"As far as I remember, disability has been traditionally ignored and seemed as an unimportant issue to investigate scientifically in Iran… We need our interested professors, students and researchers to revise their point of view. They have to see disability as an important issue."

"…Disability is as significant as the other issues in humanities and deserves to receive the scholars' attention."

The participants argued that disability needs to be studied by social sciences scholars rather than medical researchers:

"All I have seen in the Iranian disability research is medical articles from doctors and physicians whose attempts to improve the disabled people's lives are appreciated; yet, it is not enough."

"I am sick of medical interventions, even in studying disability. Tell me that this paradigm is going to change… Tell me that we are going to hear from our social sciences talking about disability."

"This field should be studied from the humanities perspectives rather than medical approach."

The participants believe that Iranian disability scholars should concentrate on diminishing the stigma associated with disability in Iranian society:

"Disability remained ignored academically, because of the stigma that comes with it… Even our scientists and scholars have been influenced by that stigma… This is why they don't want to study disability… They should attempt to diminish the stigma of disability to improve the lives of disabled people."

"Medical attention to disability both helped and hurt disabled people… Doctors and physicians reinforced the stigma of disability, and now it is the others' turn to ameliorate it, to weaken that stigma by their studies."

According to the respondents, knowing the English language is a prerequisite for the scholars engaged in disability discussions and that translated materials are necessary:

"Every time I am surfing on the Internet, I wish I could read the English articles on disability … I think all of the Iranian researchers should know English language."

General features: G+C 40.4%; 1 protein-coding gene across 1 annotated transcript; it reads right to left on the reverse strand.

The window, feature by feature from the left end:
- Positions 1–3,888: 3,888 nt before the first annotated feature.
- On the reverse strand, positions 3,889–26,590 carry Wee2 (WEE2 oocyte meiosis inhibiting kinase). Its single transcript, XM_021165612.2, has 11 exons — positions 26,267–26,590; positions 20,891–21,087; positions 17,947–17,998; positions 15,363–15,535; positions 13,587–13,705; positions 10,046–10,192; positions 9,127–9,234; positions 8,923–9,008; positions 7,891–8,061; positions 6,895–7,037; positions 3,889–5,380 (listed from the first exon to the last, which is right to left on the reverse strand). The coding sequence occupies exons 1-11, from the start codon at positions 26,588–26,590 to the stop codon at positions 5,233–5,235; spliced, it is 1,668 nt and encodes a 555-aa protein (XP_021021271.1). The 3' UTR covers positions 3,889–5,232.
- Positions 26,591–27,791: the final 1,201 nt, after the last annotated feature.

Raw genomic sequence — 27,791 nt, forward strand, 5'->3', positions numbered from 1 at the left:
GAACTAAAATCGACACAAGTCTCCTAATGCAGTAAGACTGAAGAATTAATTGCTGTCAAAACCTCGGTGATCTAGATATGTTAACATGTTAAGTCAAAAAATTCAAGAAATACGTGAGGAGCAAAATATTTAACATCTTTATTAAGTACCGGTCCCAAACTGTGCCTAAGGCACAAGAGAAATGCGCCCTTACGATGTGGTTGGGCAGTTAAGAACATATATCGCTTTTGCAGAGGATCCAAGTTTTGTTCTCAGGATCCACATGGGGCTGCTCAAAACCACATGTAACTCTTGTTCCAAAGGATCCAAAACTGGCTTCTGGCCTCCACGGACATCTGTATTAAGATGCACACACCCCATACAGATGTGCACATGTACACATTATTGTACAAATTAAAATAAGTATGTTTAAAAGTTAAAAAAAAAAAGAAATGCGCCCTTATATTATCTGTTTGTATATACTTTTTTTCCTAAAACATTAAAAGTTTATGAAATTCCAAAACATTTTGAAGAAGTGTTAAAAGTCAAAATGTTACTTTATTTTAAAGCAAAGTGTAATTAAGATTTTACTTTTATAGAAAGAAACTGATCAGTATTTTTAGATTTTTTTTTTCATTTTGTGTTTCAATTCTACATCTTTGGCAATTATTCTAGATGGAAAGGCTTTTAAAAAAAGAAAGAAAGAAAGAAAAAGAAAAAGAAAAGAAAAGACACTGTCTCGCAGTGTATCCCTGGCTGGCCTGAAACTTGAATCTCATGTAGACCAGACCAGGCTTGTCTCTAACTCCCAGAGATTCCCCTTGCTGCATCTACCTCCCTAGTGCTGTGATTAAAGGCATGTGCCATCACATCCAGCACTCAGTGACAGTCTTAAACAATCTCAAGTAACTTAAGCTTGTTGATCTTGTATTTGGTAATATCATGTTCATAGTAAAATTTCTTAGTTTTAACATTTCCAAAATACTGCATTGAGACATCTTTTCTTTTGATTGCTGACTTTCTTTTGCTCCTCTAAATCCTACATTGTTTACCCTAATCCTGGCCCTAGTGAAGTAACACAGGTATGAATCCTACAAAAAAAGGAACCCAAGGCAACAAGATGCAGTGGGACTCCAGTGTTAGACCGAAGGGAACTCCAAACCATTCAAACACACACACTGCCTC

"Reading and translating the original texts of disability into Farsi and vice versa is necessary for establishing an Iranian disability studies."

"Let's invite those researchers with high English skills to join the Iranian disability studies."

"The Iranian disability literature would not be locally and globally recognized if the Iranian scholars do not know English language."

The participants believed that financial resources are vital requirements to support studies on disability:

"You need money to do research. It is almost impossible to form teams of researchers either at a research center or at the universities with no financial back up."

"A huge investment is needed to establish an Iranian disability studies within the universities and research centers."

"No money, no research. Do not doubt!"

Disability Literature

According to the participants, one of the major requisites to form an Iranian disability studies is access to disability literature. The participants of my study believed that Iranian disability studies scholars need to form a bank of materials to centralize Farsi and English literature:

"We have to centralize the materials by establishing a bank of disability literature."

"To get informed of the quality and quantity of the works on disability, including materials in Farsi or English, we need to get all the available materials together in one place."

According to the respondents, both English and Farsi contents on disability should be provided and kept in the bank of literature:

"To feed the Iranian bank of disability literature, researchers should carry out and publish the studies in both Farsi and English languages."

"Besides our local studies, we need to translate English research to add to our reservoir of literature."

Political Prerequisites

The participants mentioned that political steps, such as improving diplomatic ties between Iran and the West, especially Iran-US relations, as well as removing the sanctions on Iran, would lead to the development of academic relations between Iranian disability scholars and their corollaries in other countries:

"Although we have had many academic achievements in Iran, political challenges kept us isolated from the academic world, especially in disability research."

"I think if diplomatic relations develop and sanctions are removed, academic cooperation between Iran and the western countries (particularly the USA) will improve as well. It will impact on our disability activities."

"As far as we are still under sanctions, we would not find more opportunities to exchange our disability knowledge with the world."

The respondents argued that mutual relations between Iranian scholars and their international pairs are essential to form an Iranian disability studies: